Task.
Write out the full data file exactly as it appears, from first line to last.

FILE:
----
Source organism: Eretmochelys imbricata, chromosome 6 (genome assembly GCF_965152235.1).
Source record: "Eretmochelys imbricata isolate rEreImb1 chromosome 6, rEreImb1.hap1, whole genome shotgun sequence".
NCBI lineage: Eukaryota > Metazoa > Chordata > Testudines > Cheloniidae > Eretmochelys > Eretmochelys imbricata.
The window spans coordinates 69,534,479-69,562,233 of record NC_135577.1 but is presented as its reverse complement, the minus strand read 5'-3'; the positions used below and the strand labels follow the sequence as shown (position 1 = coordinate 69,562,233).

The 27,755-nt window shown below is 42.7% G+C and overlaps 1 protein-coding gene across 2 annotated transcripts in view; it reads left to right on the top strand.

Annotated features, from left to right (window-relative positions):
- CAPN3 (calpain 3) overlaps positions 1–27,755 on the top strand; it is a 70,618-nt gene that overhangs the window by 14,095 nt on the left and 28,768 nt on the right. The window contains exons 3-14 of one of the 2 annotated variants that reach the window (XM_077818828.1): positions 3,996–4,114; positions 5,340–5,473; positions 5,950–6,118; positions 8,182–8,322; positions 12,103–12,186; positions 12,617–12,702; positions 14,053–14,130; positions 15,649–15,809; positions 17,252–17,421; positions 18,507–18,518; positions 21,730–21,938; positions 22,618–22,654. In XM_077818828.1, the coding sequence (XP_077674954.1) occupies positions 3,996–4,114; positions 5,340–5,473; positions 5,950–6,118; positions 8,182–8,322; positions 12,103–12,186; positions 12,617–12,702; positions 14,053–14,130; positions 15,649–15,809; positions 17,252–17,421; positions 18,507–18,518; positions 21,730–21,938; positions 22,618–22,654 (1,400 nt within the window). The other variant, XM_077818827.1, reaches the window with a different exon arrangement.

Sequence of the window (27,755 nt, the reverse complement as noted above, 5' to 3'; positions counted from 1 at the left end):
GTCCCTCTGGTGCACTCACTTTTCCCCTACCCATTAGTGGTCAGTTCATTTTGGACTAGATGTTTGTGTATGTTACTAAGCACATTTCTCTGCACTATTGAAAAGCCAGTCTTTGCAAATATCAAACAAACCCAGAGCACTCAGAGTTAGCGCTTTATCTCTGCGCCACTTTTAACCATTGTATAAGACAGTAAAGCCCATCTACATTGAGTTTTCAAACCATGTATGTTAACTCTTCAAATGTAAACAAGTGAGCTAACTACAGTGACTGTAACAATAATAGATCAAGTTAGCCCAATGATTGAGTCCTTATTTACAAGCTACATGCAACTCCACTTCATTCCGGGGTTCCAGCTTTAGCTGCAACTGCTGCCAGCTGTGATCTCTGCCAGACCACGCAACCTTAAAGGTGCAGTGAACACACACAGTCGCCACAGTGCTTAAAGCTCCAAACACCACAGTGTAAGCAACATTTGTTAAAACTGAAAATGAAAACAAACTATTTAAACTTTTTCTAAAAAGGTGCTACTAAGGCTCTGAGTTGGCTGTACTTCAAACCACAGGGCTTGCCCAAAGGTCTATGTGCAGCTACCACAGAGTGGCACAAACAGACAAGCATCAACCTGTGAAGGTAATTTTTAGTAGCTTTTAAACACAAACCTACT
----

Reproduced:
Source organism: Eretmochelys imbricata, chromosome 6 (genome assembly GCF_965152235.1).
Source record: "Eretmochelys imbricata isolate rEreImb1 chromosome 6, rEreImb1.hap1, whole genome shotgun sequence".
NCBI lineage: Eukaryota > Metazoa > Chordata > Testudines > Cheloniidae > Eretmochelys > Eretmochelys imbricata.
The window spans coordinates 69,534,479-69,562,233 of record NC_135577.1 but is presented as its reverse complement, the minus strand read 5'-3'; the positions used below and the strand labels follow the sequence as shown (position 1 = coordinate 69,562,233).

The 27,755-nt window shown below is 42.7% G+C and overlaps 1 protein-coding gene across 2 annotated transcripts in view; it reads left to right on the top strand.

Annotated features, from left to right (window-relative positions):
- CAPN3 (calpain 3) overlaps positions 1–27,755 on the top strand; it is a 70,618-nt gene that overhangs the window by 14,095 nt on the left and 28,768 nt on the right. The window contains exons 3-14 of one of the 2 annotated variants that reach the window (XM_077818828.1): positions 3,996–4,114; positions 5,340–5,473; positions 5,950–6,118; positions 8,182–8,322; positions 12,103–12,186; positions 12,617–12,702; positions 14,053–14,130; positions 15,649–15,809; positions 17,252–17,421; positions 18,507–18,518; positions 21,730–21,938; positions 22,618–22,654. In XM_077818828.1, the coding sequence (XP_077674954.1) occupies positions 3,996–4,114; positions 5,340–5,473; positions 5,950–6,118; positions 8,182–8,322; positions 12,103–12,186; positions 12,617–12,702; positions 14,053–14,130; positions 15,649–15,809; positions 17,252–17,421; positions 18,507–18,518; positions 21,730–21,938; positions 22,618–22,654 (1,400 nt within the window). The other variant, XM_077818827.1, reaches the window with a different exon arrangement.

Sequence of the window (27,755 nt, the reverse complement as noted above, 5' to 3'; positions counted from 1 at the left end):
GTCCCTCTGGTGCACTCACTTTTCCCCTACCCATTAGTGGTCAGTTCATTTTGGACTAGATGTTTGTGTATGTTACTAAGCACATTTCTCTGCACTATTGAAAAGCCAGTCTTTGCAAATATCAAACAAACCCAGAGCACTCAGAGTTAGCGCTTTATCTCTGCGCCACTTTTAACCATTGTATAAGACAGTAAAGCCCATCTACATTGAGTTTTCAAACCATGTATGTTAACTCTTCAAATGTAAACAAGTGAGCTAACTACAGTGACTGTAACAATAATAGATCAAGTTAGCCCAATGATTGAGTCCTTATTTACAAGCTACATGCAACTCCACTTCATTCCGGGGTTCCAGCTTTAGCTGCAACTGCTGCCAGCTGTGATCTCTGCCAGACCACGCAACCTTAAAGGTGCAGTGAACACACACAGTCGCCACAGTGCTTAAAGCTCCAAACACCACAGTGTAAGCAACATTTGTTAAAACTGAAAATGAAAACAAACTATTTAAACTTTTTCTAAAAAGGTGCTACTAAGGCTCTGAGTTGGCTGTACTTCAAACCACAGGGCTTGCCCAAAGGTCTATGTGCAGCTACCACAGAGTGGCACAAACAGACAAGCATCAACCTGTGAAGGTAATTTTTAGTAGCTTTTAAACACAAACCTACT